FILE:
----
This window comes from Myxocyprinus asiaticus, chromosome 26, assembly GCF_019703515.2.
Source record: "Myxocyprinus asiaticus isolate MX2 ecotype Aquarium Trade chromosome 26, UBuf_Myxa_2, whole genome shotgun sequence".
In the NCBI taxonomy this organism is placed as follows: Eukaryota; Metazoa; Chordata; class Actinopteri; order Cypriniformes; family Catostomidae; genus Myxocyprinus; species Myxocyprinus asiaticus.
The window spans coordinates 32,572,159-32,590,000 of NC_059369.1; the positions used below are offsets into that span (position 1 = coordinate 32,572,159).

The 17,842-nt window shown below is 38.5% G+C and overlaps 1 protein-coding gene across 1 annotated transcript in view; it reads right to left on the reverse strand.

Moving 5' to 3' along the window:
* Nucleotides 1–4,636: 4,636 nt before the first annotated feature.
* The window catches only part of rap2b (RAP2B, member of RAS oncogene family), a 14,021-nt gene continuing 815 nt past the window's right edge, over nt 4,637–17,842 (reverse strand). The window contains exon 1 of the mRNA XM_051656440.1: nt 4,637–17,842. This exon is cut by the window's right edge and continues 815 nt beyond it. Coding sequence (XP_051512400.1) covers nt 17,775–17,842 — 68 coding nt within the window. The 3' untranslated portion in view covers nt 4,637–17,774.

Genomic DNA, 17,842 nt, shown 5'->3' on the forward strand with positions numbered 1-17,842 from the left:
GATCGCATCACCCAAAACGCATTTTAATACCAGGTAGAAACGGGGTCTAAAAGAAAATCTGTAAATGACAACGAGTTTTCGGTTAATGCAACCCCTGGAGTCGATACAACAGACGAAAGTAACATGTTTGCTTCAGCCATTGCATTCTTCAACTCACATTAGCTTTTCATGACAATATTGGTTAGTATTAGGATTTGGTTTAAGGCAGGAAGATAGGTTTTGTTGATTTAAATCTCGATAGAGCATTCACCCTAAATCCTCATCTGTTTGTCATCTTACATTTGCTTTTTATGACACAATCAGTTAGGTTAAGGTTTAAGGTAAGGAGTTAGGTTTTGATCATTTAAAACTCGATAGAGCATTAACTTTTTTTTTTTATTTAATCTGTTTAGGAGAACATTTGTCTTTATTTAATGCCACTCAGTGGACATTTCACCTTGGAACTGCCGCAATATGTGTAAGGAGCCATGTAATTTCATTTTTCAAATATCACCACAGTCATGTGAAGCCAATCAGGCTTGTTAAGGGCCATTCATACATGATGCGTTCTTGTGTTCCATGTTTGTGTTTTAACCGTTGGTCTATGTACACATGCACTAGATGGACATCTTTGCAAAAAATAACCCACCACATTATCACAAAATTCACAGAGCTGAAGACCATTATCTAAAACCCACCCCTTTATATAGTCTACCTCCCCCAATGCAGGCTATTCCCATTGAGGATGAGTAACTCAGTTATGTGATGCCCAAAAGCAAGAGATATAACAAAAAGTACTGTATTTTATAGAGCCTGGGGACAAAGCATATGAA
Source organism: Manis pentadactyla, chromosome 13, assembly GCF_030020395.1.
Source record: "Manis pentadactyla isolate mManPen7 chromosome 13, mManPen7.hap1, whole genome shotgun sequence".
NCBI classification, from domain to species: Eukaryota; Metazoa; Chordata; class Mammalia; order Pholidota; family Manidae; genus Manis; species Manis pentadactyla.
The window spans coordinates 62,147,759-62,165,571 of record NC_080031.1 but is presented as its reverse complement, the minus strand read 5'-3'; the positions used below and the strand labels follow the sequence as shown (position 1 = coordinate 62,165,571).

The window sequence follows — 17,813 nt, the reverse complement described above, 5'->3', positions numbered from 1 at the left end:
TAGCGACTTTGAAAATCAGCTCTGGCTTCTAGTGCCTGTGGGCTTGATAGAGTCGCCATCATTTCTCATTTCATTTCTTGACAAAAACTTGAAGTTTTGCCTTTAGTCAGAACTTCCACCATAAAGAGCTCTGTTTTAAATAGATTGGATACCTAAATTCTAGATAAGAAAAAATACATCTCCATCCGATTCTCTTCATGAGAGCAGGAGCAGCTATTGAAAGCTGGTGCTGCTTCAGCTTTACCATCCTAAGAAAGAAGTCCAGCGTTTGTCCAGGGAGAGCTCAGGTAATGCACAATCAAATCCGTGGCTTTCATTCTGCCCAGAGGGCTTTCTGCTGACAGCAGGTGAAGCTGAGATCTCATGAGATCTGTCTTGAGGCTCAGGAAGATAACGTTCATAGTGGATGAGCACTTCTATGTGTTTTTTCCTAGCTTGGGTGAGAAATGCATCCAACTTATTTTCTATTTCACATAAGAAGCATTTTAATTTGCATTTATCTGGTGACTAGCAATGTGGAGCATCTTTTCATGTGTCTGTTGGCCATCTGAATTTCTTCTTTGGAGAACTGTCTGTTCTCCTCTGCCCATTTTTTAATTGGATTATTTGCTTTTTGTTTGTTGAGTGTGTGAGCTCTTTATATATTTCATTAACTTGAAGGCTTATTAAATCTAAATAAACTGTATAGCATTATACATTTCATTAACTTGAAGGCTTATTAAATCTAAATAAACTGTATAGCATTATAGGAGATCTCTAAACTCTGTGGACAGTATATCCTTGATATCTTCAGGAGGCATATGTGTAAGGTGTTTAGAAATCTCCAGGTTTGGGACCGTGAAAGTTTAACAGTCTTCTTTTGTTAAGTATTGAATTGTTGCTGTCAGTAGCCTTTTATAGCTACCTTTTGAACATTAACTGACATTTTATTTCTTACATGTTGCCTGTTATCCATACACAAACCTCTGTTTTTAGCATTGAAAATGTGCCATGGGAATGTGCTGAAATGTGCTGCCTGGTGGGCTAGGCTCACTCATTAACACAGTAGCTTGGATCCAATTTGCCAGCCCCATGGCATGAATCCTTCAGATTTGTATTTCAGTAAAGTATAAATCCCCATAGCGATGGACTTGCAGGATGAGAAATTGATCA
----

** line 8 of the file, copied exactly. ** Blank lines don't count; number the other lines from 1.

* The window catches only part of rap2b (RAP2B, member of RAS oncogene family), a 14,021-nt gene continuing 815 nt past the window's right edge, over nt 4,637–17,842 (reverse strand). The window contains exon 1 of the mRNA XM_051656440.1: nt 4,637–17,842. This exon is cut by the window's right edge and continues 815 nt beyond it. Coding sequence (XP_051512400.1) covers nt 17,775–17,842 — 68 coding nt within the window. The 3' untranslated portion in view covers nt 4,637–17,774.